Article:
World War II Veteran (99) Receives Purple Heart
by Amanda Hay-Caroffino
U.S. Army Installation Management Command
June 26, 2021
The Chief of Staff of the Army, Gen. James C. McConville, presented the Purple Heart to World War II veteran and life-long New York City resident Mr. Osceola “Ozzie” Fletcher, during a ceremony on June 18, 2021 at the Fort Hamilton Community Club.
The Chief of Staff of the Army, Gen. James C. McConville, presents the Purple Heart to World War II veteran and life-long New York City resident Mr. Osceola “Ozzie” Fletcher on June 18, 2021 at the Fort Hamilton Community Club here. (Image created by USA Patriotism! from U.S. Army photo by Sgt. First Class Craig Cantrell.)
Fletcher, a 99-year-old WWII veteran, was approved by the Secretary of the Army to receive the Purple Heart more than 76 years after being wounded during the Battle of Normandy. Due to some of the racial inequalities in the United States at that time, Mr. Fletcher’s story was overlooked for decades, despite rightfully earning the medals in the historic battle.
About 150 personnel gathered to bear witness to this historic occasion. Congresswoman Nicole Malliotakis and leadership from New York City Police Department and Fire Department of New York gathered with the Fort Hamilton staff, friends and family of Mr. Fletcher. As the Fletcher family arrived with his family via NYPD escort, they were welcomed with a private meeting with McConville and NYPD Commissioner Dermot Shea.
James Hendon, Commissioner of NYC Veterans Services, narrated the event, which started with a showing of the film, “Sixth of June”. The 15-minute long film, featuring Fletcher, was one of the catalysts to reexamining the events from 1945, ensuring Fletcher be awarded the Purple Heart.
Henry Roosevelt, “Sixth of June” film director, said, “Ozzie’s story is an integral part in our collective history. We can’t lose sight of that. We can’t allow the stories to fade or individuals to fade into the shadows.”
The film was followed by a video message from U.S. Senator Chuck Schumer as well as remarks by McConville.
“We serve with great Soldiers like Ozzie who set the example for all of us that we aspire to live up to every single today,” McConville said. “Today we have the opportunity to pay Ozzie a long overdue tribute for the sacrifices he made to our nation and free people everywhere.”
Fletcher became injured when the truck he was delivering supplies with was hit be German fire. After the war, Fletcher left the Army and went on to serve his city: he served as a Sergeant in the NYPD, as a high school teacher in NYC Public Schools, and as a Community Relations Specialist in the Brooklyn’s District Attorney’s office
“He has spent his entire life giving to those around him, whether they were brothers in arms, families, or his community,” McConville said. “Today it’s Ozzie’s turn to receive, but we are not really giving him anything today. We’re delivering him something he’s been entitled to for almost 77 years: Purple Heart for wounds received.”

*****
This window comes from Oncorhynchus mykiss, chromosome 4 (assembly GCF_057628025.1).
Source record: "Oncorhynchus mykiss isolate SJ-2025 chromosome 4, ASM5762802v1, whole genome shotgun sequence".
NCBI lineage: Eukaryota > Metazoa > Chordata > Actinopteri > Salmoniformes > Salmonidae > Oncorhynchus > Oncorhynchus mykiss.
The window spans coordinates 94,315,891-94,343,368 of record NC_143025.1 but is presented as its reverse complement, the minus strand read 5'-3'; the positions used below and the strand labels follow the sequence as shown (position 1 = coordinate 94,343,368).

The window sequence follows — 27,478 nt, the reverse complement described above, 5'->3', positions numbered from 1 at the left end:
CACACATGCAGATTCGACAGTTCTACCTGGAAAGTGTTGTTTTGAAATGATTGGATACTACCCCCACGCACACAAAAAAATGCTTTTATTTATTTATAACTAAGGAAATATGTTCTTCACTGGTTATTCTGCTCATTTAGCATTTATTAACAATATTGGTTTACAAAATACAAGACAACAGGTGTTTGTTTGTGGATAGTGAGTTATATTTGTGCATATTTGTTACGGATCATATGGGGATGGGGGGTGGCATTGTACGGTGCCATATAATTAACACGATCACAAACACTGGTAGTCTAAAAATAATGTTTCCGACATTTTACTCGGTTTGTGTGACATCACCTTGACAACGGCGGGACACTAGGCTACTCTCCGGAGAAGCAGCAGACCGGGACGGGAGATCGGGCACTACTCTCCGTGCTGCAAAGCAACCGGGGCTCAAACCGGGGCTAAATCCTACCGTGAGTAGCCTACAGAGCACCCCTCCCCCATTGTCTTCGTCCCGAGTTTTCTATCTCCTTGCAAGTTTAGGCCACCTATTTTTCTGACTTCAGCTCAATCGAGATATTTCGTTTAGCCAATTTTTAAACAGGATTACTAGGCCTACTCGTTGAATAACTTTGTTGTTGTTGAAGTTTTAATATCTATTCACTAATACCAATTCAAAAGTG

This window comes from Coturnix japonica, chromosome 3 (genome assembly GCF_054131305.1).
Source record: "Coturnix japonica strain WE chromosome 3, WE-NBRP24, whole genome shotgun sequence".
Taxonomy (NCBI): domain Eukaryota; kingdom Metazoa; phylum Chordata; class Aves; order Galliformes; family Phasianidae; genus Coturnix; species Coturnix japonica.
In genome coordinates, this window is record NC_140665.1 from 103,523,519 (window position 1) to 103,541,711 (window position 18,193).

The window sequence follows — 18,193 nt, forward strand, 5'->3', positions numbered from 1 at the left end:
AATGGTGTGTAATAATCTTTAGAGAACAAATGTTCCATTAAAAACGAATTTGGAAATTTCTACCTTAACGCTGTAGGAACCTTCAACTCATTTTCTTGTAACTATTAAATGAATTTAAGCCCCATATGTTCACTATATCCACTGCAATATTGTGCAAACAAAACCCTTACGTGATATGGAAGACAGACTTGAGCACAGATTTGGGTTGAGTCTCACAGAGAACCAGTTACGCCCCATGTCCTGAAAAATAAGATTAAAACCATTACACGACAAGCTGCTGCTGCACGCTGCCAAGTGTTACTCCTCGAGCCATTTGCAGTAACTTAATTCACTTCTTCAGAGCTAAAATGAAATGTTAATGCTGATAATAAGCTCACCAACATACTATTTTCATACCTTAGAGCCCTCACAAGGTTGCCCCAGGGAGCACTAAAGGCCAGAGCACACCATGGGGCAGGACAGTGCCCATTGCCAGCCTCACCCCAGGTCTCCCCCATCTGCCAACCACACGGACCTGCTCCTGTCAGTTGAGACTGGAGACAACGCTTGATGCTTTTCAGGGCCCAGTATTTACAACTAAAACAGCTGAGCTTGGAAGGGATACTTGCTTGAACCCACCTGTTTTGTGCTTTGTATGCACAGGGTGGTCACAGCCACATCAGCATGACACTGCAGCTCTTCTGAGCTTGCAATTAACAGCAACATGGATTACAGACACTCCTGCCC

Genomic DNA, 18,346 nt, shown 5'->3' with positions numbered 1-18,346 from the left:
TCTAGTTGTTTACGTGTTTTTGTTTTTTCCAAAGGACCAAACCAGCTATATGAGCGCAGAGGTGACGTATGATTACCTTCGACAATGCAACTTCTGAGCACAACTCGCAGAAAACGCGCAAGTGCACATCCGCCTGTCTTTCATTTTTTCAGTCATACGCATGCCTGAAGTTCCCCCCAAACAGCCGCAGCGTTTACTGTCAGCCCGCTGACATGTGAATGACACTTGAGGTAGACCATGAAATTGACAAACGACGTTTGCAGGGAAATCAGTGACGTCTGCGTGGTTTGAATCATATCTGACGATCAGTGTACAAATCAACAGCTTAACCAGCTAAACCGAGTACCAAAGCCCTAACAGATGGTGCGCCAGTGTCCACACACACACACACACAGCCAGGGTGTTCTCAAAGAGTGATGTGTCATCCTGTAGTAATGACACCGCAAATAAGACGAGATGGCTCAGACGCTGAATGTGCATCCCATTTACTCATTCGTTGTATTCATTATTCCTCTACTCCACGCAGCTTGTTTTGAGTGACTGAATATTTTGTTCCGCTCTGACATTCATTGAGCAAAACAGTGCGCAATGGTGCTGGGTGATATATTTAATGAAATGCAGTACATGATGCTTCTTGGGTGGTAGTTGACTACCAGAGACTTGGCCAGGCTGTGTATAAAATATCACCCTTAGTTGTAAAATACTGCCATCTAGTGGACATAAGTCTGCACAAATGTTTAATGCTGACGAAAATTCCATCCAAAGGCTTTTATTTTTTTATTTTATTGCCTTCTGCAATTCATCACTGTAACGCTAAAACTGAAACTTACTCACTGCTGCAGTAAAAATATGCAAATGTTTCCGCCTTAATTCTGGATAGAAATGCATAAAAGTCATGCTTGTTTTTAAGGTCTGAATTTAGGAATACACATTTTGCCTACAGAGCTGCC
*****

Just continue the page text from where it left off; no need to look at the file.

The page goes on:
Photo boards show World War II veteran Ozzie Fletcher (99) as a police officer with NYPD and Soldier. (Photo by Amanda Hay-Caroffino, U.S. Army Installation Management Command)
Following the presentation of the Purple Heart, Fletcher and his daughter, Jacqueline Streeter, spoke about their journey to advocate for this medal, their experiences as a family, and what this meant for them personally.
“He was hurt doing the job of an American Soldier,” said Streeter. “I do believe he was looked over because of that reason [race] and that’s what makes this that much better. We’re finally taking another look and considering the experience of all Soldiers.”
The Purple Heart is the oldest U.S. military decoration awarded to members of the armed forces who are wounded by an instrument of war in the hands of the enemy.
Fort Hamilton’s Garrison Commander, Col. Craig Martin, said, Brooklyn and New York City represent the best of America in our diversity and our patriotism.
“Ozzie Fletcher and those from the Greatest Generation reflect these key attributes and they have deeply invested these and themselves in the subsequent generations that now live in the New York City you see today. It is both appropriate and our privilege to host Mr. Fletcher on Fort Hamilton… in his hometown… a place where we can equally honor him for receiving this medal as well as for instilling in us what service should mean to every New Yorker,” Martin added.
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